- Solheim Cup
Europe take early lead as Americans whinge
Europe ended the first day of the Solheim Cup at Colorado Golf Club with an important 5-3 lead but the Amercians were left fuming over what they insisted was an incorrect ruling. There is still a long way to go but Europe have their noses in front in a bid to win the Cup on American soil for the first time.
The disputed incident came when Spain's Carlota Ciganda was allowed to hit from the wrong spot and salvaged an unlikely par from a hazard on the par-five 15th hole, keeping her and Suzann Pettersen from falling behind in a pivotal fourballs match. Pettersen won the next hole with a birdie, sending them from two down at the turn to a 1-up victory that staked Europe to a 5-3 lead.
A long day ended with Stacy Lewis, on the losing end of that match, getting into a heated discussion with an official over the use of a laser by the official to determine the right drop. At one point, Lewis threw her hands in the air. Along with using a laser, she was upset with the length of the chaotic ruling.
The laser was used to make sure Ciganda's options would be equal distance from the hole. "Part of the problem we had with it was the rules official lasered the flag and made it public information," Lewis moaned. "So he gave them a number."
Ciganda was allowed to drop some 40 yards behind, which is not allowed. LPGA Tour rules official Brad Alexander, called in for a second opinion, incorrectly allowed Ciganda to hit from that spot. Because an official made the ruling, it stood even though it was wrong. It was the first of four matches in the afternoon. Momentum was on the American side. And the three groups behind them were stacked up for a half-hour waiting for the situation to get cleared up.
"Obviously, I'm not happy about it," US captain Meg Mallon said. "The thing I'm most unhappy about is that it ... took about 25 minutes for this to happen. And from our perspective the momentum, which was coming in our favour at that point in time, obviously had stopped.
"People make mistakes in rulings. That's not my issue. We have four matches out there and we have officials with every group, and it shouldn't take that long for something like that to happen.
Lewis said the explanation from the rules official "was about as bad as ruling." "I don't think it was correct," she said, before learning that it was wrong. "It took way too long. It killed the momentum of our match. It killed the momentum of the matches behind us, and it's just not what you want the rules officials to ever do."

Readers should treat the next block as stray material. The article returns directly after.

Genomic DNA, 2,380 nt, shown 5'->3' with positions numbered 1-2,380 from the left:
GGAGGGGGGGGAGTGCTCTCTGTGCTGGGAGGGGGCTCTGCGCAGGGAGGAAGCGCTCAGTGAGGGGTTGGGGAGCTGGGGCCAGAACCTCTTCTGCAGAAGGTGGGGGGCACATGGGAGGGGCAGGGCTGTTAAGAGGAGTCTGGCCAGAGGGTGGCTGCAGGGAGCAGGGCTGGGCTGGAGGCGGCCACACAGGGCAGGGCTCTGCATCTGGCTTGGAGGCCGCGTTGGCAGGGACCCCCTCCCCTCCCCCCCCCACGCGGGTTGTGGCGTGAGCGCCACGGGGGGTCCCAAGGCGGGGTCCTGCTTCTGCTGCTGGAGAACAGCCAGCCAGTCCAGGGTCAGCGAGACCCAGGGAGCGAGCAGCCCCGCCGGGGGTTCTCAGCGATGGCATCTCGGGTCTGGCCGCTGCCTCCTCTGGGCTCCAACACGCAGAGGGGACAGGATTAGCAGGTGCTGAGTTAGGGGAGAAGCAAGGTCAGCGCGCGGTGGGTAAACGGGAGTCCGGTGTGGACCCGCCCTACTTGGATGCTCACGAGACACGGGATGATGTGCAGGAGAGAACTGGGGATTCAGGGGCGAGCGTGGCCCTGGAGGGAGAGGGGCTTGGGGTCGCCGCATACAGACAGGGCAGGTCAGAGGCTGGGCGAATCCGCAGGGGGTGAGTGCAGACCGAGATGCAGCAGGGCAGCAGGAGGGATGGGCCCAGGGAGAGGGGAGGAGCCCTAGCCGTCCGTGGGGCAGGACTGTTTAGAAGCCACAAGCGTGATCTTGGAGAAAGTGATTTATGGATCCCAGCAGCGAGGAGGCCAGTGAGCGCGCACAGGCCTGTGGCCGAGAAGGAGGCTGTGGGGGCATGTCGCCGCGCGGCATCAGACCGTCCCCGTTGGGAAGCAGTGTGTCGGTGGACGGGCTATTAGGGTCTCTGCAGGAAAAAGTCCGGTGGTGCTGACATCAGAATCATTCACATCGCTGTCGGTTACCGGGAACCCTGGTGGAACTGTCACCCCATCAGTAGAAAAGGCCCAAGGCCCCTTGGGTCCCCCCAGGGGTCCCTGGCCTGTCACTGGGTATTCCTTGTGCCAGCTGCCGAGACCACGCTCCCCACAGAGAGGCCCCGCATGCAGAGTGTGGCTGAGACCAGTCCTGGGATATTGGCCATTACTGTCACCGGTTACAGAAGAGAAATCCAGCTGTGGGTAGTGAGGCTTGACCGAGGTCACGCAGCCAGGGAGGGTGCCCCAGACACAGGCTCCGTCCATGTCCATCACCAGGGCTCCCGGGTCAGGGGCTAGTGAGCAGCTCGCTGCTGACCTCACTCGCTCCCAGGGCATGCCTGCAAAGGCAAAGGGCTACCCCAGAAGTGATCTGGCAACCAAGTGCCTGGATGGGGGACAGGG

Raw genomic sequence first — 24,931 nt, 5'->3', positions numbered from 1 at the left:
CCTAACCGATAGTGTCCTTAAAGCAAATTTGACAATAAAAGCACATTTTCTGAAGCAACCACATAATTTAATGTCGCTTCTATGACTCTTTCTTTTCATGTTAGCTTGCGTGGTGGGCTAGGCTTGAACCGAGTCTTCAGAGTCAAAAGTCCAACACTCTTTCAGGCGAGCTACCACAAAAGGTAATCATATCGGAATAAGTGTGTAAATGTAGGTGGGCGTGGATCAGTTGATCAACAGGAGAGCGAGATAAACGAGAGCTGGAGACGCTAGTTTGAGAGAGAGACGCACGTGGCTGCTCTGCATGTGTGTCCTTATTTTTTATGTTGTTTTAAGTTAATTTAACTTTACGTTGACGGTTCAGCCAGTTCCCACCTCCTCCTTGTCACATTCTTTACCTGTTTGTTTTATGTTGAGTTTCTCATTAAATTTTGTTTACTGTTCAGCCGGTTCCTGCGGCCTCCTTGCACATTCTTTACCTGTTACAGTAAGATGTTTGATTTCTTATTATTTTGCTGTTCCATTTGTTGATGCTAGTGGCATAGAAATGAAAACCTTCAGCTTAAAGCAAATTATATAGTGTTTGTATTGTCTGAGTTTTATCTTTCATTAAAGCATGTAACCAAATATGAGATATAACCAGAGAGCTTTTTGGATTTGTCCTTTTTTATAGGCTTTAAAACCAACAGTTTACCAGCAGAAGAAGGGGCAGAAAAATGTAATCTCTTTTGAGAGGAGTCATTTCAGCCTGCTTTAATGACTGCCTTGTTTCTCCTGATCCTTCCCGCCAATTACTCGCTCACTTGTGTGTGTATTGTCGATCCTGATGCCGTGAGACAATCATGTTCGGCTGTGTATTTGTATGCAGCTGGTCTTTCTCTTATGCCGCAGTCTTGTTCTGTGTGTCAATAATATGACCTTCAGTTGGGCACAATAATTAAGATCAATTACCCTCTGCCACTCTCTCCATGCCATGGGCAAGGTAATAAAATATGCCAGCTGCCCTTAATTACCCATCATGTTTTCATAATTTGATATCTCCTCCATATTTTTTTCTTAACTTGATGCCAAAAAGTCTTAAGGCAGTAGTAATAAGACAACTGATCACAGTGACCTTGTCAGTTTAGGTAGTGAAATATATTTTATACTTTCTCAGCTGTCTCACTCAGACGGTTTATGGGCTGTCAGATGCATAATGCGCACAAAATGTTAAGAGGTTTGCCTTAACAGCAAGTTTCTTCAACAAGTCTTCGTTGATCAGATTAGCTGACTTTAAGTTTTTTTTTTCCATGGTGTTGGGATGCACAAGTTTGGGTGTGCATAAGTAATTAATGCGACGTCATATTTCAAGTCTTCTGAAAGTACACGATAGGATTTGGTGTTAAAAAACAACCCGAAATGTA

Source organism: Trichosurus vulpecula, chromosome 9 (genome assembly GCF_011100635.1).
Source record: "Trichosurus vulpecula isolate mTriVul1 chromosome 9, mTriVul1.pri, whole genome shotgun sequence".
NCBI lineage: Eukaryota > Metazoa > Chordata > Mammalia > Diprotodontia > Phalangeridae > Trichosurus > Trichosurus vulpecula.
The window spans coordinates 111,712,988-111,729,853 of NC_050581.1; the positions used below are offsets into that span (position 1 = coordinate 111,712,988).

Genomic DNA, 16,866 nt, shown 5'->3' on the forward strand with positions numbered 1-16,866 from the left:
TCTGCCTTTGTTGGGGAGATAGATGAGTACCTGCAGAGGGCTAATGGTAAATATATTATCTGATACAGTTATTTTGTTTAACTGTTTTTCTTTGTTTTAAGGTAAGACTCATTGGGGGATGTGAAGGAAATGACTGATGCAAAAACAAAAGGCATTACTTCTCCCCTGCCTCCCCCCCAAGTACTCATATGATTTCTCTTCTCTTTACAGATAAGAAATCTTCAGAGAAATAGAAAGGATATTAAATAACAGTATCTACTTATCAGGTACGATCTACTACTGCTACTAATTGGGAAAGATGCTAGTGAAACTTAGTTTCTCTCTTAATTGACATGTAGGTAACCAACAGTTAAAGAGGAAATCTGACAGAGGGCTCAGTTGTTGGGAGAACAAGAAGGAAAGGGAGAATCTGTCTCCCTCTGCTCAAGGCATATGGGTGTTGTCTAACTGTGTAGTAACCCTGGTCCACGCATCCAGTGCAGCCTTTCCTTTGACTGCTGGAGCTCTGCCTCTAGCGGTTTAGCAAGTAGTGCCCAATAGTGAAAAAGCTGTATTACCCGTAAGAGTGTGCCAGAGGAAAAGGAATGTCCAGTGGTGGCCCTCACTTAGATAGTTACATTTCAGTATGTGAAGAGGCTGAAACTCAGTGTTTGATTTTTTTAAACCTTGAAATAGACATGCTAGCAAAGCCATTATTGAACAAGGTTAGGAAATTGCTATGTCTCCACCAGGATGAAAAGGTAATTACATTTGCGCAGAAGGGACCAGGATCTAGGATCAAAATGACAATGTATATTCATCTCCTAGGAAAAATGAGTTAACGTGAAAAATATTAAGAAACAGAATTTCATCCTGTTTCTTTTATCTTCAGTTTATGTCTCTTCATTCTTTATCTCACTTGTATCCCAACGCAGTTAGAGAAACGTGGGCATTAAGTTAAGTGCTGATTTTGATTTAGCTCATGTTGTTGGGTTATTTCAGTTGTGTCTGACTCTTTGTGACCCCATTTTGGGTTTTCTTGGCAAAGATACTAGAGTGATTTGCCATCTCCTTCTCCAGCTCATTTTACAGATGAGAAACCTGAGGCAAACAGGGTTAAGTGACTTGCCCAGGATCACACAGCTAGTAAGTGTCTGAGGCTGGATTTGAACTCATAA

The incident took the gloss off a superb European showing. The tone was set in the morning when Azahara Munoz and Karine Icher knocked off Cristie Kerr and Paula Creamer to help defending champions Europe take a 3-1 lead at the break Munoz made a 10-foot par putt to close out the match on the 17th hole for a 2-and-1 victory in the morning's final alternate-shot match.
Pettersen and Carolina Hedwall won both their matches. In her first match Pettersen, playing in her seventh Solheim Cup, hammered a fairway metal within 20 feet on the 16th hole that set up Beatriz Recari for the eagle putt to take charge in a foursomes match. In the afternoon, it was Pettersen's seven-foot birdie putt on the 16th - after Thompson three-putted for par - that gave Europe the lead.
America's rookie, 20-year-old Jessica Korda, had a most unusual start. After a breakfast of milk and cereal, she was munching on a banana down the first fairway when she became nauseous. She walked over to the side of the fairway and threw up.
Anyone hoping for more tranquillity after the boorishness of the crowd at the US PGA would have winced when Thompson, another rookie, asked the crowd to crank up the noise as she hit the opening tee shot.
Europe also had the lead after the opening day two years ago in Ireland and went on to win the Solheim Cup. This is the largest lead they have had on Friday since 5-3 at Crooked Stick in 2005. The Americans came back to win.
Material from ESPN.com was used in this report